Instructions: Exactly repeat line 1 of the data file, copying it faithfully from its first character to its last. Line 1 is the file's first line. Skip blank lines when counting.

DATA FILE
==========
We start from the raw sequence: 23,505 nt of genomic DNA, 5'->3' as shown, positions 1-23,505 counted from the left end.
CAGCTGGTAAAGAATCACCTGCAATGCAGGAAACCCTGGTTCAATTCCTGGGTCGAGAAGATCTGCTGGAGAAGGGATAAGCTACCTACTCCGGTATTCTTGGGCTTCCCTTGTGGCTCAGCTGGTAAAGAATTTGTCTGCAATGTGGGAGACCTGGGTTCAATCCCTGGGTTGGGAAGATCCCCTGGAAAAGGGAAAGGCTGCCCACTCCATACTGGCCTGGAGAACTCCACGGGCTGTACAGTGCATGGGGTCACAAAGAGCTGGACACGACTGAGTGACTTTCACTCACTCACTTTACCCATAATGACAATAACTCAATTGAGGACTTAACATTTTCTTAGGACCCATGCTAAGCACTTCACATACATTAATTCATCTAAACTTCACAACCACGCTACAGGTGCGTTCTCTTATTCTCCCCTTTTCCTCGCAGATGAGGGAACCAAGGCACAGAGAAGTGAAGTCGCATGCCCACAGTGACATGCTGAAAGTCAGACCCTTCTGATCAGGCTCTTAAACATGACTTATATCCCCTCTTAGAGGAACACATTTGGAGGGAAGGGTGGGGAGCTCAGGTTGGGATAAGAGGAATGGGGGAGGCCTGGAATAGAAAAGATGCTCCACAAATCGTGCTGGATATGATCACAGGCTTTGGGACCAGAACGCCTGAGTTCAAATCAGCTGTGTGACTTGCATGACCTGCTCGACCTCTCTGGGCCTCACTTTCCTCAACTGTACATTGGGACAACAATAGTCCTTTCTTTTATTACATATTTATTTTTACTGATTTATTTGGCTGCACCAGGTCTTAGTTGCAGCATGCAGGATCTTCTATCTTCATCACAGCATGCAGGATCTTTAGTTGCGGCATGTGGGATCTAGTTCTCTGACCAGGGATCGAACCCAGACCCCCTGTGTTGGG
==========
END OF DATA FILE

We start from the raw sequence: 23,505 nt of genomic DNA, 5'->3' as shown, positions 1-23,505 counted from the left end.